Celebrity guests include Terrell Davis, Eric Dickerson, Warren Sapp, Sterling Sharpe and many others.Gridiron great Marshall Faulk is set to once again bring his Celebrity Extravaganza to Southwest Riverside on Nov. 5-6 at Pechanga Resort & Casino.

    Celebrity guests include Terrell Davis, Eric Dickerson, Warren Sapp, Sterling Sharpe and many others.

    Pechanga will serve as the presenting sponsor of the Extravaganza, which gets underway with a pairings reception at 7 p.m. on Nov. 5 at the Eagles Nest at Pechanga. Tickets are still available.
    Comment:  For more on the subject, see Golf Pro at Pechanga Course and Pix of Pechanga Golf Course.

    Below:  "The Marshall Faulk Foundation will tee-up its 15th annual golf tournament at Journey at Pechanga Resort & Casino Nov. 5-6."

    Turning Stone off PGA Tour

    Turning Stone off PGA TourThe Turning Stone Resort Championship is off the PGA Tour after a four-year run.

    The tournament, staged at Atunyote Golf Club since 2007, will not return to the PGA Tour schedule in 2011. Turning Stone, which is owned by the Oneida Indian Nation of New York, was seeking an unencumbered date during the PGA Tour regular season, but a mutually acceptable date did not become available.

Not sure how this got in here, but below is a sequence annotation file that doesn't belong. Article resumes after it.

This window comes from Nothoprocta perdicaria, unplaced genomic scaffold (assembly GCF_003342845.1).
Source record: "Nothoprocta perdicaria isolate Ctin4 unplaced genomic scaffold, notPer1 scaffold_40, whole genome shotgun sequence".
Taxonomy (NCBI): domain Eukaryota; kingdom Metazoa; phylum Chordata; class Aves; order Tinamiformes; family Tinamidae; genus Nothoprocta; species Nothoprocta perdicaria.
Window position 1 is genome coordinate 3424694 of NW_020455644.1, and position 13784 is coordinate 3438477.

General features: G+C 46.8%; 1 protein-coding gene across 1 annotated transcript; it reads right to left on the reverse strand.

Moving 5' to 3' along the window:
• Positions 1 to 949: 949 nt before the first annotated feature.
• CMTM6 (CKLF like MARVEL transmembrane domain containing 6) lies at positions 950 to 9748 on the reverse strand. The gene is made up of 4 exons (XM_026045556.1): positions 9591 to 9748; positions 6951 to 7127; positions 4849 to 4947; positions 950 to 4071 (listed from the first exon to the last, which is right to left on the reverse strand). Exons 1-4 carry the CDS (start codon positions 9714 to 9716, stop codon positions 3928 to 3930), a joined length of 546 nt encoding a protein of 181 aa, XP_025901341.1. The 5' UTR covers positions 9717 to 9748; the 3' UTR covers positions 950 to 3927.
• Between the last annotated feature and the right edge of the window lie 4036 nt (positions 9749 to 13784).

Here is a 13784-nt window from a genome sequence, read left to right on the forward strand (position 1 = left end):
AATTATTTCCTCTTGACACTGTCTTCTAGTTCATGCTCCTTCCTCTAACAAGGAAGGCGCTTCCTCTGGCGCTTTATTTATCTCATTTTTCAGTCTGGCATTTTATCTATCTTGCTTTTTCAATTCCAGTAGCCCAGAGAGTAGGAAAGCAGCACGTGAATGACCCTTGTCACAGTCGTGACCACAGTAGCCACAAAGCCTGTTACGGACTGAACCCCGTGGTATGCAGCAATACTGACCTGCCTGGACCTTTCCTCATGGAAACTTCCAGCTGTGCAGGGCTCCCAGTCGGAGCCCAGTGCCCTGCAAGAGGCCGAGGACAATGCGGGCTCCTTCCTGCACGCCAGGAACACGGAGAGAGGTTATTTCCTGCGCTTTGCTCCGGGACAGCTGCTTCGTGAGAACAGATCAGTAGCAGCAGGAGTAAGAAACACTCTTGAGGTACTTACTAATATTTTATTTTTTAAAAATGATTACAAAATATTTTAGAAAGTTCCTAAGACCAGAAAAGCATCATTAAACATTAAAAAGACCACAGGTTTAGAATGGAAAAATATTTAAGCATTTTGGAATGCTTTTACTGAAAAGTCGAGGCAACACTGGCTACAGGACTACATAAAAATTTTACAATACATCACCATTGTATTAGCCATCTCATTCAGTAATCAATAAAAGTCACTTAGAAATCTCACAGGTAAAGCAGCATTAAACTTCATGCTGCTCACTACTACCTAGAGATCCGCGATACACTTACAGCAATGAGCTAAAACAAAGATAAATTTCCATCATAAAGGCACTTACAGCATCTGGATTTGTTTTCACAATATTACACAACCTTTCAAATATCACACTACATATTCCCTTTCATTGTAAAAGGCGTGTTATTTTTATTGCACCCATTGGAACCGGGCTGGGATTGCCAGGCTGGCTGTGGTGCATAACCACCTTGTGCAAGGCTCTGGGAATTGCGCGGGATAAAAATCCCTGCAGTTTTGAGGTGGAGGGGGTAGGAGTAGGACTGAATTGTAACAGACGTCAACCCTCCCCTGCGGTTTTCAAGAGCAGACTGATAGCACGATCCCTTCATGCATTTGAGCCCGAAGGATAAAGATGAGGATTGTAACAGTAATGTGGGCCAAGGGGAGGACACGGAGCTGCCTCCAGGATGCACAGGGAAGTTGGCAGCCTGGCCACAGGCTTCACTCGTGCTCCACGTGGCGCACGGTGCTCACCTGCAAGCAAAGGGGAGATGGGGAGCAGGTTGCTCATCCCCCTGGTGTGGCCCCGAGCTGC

Oneida Nation representative Ray Halbritter said the resort wanted a stand-alone date in either June, July or August, two weeks before or after a major.

    "It's a frustrating experience," Halbritter said Friday in a phone interview with The Associated Press. "We did seek a better date, and one wasn't available. We're in a climate that doesn't have as large a window as maybe Las Vegas or Florida or southern climates. For us, a date is important to be in a good, temperate zone."
    Comment:  For more on the subject, see Halbritter to Play in PGA Event and Golf Championship = Major Accomplishment.

    October 28, 2010

    Stereotyping is irrational but normal?

    An interesting article addresses some of the points I address frequently:

    We Are All Juan Williams

    Associating minorities with crime is irrational, unjust, and completely normal.

    By Shankar Vedantam
    I am not suggesting that associating ordinary Muslims with terrorists is either rational or right. It's neither. But the association arises via a normal aspect of brain functioning, which is precisely why so many people entertain such beliefs—and why those beliefs have proved so resistant to challenge.